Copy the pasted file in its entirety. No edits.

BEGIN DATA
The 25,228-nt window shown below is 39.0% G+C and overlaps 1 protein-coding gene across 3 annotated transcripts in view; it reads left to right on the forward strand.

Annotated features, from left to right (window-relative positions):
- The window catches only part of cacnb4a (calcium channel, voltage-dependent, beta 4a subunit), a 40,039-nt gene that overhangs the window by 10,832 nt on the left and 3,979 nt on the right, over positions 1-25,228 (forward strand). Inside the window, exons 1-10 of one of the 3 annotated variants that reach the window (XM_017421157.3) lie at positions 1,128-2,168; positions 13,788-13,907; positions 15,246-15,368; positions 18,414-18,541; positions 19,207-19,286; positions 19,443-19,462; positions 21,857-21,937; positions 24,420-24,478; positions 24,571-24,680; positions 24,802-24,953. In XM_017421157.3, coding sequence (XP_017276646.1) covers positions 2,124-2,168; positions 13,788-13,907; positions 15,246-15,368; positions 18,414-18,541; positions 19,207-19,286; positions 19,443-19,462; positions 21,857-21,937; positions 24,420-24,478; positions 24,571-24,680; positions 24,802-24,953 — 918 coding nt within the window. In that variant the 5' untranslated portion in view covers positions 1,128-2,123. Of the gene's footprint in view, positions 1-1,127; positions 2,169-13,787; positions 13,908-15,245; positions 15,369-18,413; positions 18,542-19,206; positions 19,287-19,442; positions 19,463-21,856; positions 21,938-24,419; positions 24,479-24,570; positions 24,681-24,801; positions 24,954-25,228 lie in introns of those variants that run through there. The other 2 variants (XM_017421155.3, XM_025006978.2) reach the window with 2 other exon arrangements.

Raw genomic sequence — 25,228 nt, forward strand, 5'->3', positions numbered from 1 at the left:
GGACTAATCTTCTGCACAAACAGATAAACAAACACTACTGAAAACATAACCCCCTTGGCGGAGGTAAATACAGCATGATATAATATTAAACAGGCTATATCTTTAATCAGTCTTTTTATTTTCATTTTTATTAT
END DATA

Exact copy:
The 25,228-nt window shown below is 39.0% G+C and overlaps 1 protein-coding gene across 3 annotated transcripts in view; it reads left to right on the forward strand.

Annotated features, from left to right (window-relative positions):
- The window catches only part of cacnb4a (calcium channel, voltage-dependent, beta 4a subunit), a 40,039-nt gene that overhangs the window by 10,832 nt on the left and 3,979 nt on the right, over positions 1-25,228 (forward strand). Inside the window, exons 1-10 of one of the 3 annotated variants that reach the window (XM_017421157.3) lie at positions 1,128-2,168; positions 13,788-13,907; positions 15,246-15,368; positions 18,414-18,541; positions 19,207-19,286; positions 19,443-19,462; positions 21,857-21,937; positions 24,420-24,478; positions 24,571-24,680; positions 24,802-24,953. In XM_017421157.3, coding sequence (XP_017276646.1) covers positions 2,124-2,168; positions 13,788-13,907; positions 15,246-15,368; positions 18,414-18,541; positions 19,207-19,286; positions 19,443-19,462; positions 21,857-21,937; positions 24,420-24,478; positions 24,571-24,680; positions 24,802-24,953 — 918 coding nt within the window. In that variant the 5' untranslated portion in view covers positions 1,128-2,123. Of the gene's footprint in view, positions 1-1,127; positions 2,169-13,787; positions 13,908-15,245; positions 15,369-18,413; positions 18,542-19,206; positions 19,287-19,442; positions 19,463-21,856; positions 21,938-24,419; positions 24,479-24,570; positions 24,681-24,801; positions 24,954-25,228 lie in introns of those variants that run through there. The other 2 variants (XM_017421155.3, XM_025006978.2) reach the window with 2 other exon arrangements.

Raw genomic sequence — 25,228 nt, forward strand, 5'->3', positions numbered from 1 at the left:
GGACTAATCTTCTGCACAAACAGATAAACAAACACTACTGAAAACATAACCCCCTTGGCGGAGGTAAATACAGCATGATATAATATTAAACAGGCTATATCTTTAATCAGTCTTTTTATTTTCATTTTTATTAT